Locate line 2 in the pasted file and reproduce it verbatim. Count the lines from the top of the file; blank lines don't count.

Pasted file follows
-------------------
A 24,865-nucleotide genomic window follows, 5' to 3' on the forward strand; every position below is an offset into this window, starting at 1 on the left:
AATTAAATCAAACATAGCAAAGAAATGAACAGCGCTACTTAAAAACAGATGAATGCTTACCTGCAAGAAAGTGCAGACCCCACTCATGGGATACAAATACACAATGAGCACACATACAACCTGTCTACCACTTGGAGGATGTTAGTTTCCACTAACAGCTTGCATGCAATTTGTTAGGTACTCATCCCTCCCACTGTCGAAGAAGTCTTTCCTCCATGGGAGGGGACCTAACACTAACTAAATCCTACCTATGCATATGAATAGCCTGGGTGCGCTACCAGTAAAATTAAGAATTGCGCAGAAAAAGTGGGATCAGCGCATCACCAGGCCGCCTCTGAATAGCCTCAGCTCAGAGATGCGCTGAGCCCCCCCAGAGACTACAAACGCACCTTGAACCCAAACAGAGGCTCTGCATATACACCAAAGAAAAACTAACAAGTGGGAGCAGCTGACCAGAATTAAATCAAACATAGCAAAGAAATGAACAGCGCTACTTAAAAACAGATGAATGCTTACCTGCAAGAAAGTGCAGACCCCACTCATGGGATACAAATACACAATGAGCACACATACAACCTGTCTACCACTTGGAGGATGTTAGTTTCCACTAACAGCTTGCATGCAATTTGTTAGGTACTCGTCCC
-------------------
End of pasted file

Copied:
AATTAAATCAAACATAGCAAAGAAATGAACAGCGCTACTTAAAAACAGATGAATGCTTACCTGCAAGAAAGTGCAGACCCCACTCATGGGATACAAATACACAATGAGCACACATACAACCTGTCTACCACTTGGAGGATGTTAGTTTCCACTAACAGCTTGCATGCAATTTGTTAGGTACTCATCCCTCCCACTGTCGAAGAAGTCTTTCCTCCATGGGAGGGGACCTAACACTAACTAAATCCTACCTATGCATATGAATAGCCTGGGTGCGCTACCAGTAAAATTAAGAATTGCGCAGAAAAAGTGGGATCAGCGCATCACCAGGCCGCCTCTGAATAGCCTCAGCTCAGAGATGCGCTGAGCCCCCCCAGAGACTACAAACGCACCTTGAACCCAAACAGAGGCTCTGCATATACACCAAAGAAAAACTAACAAGTGGGAGCAGCTGACCAGAATTAAATCAAACATAGCAAAGAAATGAACAGCGCTACTTAAAAACAGATGAATGCTTACCTGCAAGAAAGTGCAGACCCCACTCATGGGATACAAATACACAATGAGCACACATACAACCTGTCTACCACTTGGAGGATGTTAGTTTCCACTAACAGCTTGCATGCAATTTGTTAGGTACTCGTCCC